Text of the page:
OK. I've just read that a breakpoints object with "NA" means no significant structural breakpoint was found, which is fair enough. But then if you call summary() on that breakpoint object, it will report a breakpoint. Who to believe?!
Also, my independent variable is not time. I'm searching for a change in the relationship with an independent variable, so the "breakdate" terminology is inappropriate. I can deal with that. I simply extract the nth value from the sorted vector of independent variable that the breakpoints were built on. But the Fstat at that value (as far as I can tell) is not at the maximum. I thought the best breakpoint would be located at the value with the maximum F stat. Is that not the case?
EDIT: Here's how I got confused. I'm looking for breakpoints in a model Y~X, where X has a range of roughly 0 to 150. The summary() says there's a breakpoint at observation 511 (out of 910 data), corresponding to breakdate 0.56. But the value of X is 120 or so. So, I assumed (oops) that I should use the observation number and not the breakdate. And that was when that breakpoint didn't line up with the maximum F stat from Fstats. (But nor would a breakpoint at 0.56).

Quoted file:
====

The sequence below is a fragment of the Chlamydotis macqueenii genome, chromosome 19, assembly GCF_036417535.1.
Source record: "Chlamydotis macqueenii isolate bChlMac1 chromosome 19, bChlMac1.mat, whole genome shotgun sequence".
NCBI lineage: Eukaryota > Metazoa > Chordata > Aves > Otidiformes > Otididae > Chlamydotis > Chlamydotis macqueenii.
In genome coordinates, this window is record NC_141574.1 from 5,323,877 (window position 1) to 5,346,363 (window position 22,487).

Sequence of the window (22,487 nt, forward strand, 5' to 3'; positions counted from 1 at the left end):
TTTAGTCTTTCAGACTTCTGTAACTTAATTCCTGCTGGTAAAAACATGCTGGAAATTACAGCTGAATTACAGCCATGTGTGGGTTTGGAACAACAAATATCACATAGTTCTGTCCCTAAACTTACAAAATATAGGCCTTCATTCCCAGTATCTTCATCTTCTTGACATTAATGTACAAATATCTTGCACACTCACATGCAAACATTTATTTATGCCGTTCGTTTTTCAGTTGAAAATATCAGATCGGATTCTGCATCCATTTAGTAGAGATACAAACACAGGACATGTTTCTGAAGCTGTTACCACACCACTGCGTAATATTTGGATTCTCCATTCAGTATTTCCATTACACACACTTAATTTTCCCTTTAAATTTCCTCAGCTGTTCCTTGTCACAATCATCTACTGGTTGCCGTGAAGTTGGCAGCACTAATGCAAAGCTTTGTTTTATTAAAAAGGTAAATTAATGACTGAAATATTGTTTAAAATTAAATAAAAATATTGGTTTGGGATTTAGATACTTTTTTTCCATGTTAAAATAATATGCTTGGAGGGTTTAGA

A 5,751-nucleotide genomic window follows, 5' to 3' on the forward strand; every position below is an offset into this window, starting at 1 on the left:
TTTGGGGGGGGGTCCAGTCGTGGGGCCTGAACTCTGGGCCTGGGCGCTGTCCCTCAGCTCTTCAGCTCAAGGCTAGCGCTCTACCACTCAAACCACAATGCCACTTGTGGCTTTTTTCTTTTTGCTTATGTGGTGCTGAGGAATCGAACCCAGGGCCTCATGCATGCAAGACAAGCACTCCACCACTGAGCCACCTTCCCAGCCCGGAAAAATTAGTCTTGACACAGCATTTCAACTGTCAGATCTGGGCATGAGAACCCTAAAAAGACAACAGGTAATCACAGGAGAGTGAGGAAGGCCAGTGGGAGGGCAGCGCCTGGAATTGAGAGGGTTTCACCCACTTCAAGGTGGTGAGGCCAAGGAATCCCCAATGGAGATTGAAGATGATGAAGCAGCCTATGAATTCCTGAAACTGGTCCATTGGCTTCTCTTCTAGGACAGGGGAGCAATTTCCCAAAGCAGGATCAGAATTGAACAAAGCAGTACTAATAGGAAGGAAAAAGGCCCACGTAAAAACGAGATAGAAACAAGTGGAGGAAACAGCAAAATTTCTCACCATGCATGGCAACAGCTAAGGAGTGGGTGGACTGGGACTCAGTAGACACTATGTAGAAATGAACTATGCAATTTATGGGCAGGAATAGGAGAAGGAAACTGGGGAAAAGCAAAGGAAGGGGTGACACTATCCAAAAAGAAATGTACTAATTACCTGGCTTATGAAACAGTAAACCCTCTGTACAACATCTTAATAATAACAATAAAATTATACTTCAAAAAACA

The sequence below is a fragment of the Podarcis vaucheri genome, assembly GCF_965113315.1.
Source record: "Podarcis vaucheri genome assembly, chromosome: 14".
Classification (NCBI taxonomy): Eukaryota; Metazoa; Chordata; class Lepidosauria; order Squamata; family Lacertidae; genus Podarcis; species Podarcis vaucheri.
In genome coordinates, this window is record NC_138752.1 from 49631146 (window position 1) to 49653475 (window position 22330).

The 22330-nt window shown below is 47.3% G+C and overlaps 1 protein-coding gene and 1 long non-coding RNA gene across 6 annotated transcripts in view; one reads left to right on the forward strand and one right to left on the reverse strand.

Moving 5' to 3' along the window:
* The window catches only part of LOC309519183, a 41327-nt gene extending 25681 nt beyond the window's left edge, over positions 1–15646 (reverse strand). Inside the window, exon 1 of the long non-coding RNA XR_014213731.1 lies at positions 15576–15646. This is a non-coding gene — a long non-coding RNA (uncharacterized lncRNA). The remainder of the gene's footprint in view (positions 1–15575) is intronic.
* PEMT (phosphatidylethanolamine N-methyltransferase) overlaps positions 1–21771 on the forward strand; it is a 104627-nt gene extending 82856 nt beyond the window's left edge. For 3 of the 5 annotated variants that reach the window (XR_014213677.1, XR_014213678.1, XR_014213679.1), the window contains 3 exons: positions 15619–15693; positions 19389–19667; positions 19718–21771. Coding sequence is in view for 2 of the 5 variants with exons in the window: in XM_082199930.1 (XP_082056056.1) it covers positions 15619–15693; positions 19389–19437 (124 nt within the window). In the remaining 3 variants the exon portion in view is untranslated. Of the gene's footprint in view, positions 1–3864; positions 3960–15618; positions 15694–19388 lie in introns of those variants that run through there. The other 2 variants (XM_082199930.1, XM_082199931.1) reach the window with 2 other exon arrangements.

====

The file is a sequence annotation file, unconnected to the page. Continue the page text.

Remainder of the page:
A similar investigation of a model where the X predictor has a range in 0 to 1 appears to yield more comprehensible outputs. The reported breakdate (interpreted as a value of the predictor) appears to line up with the FStat maximum. Is this a dangerous coincidence, or does breakpoints() require something of its predictor variable? And sorry, I don't know how I can attach a dataset to reproduce this. :-(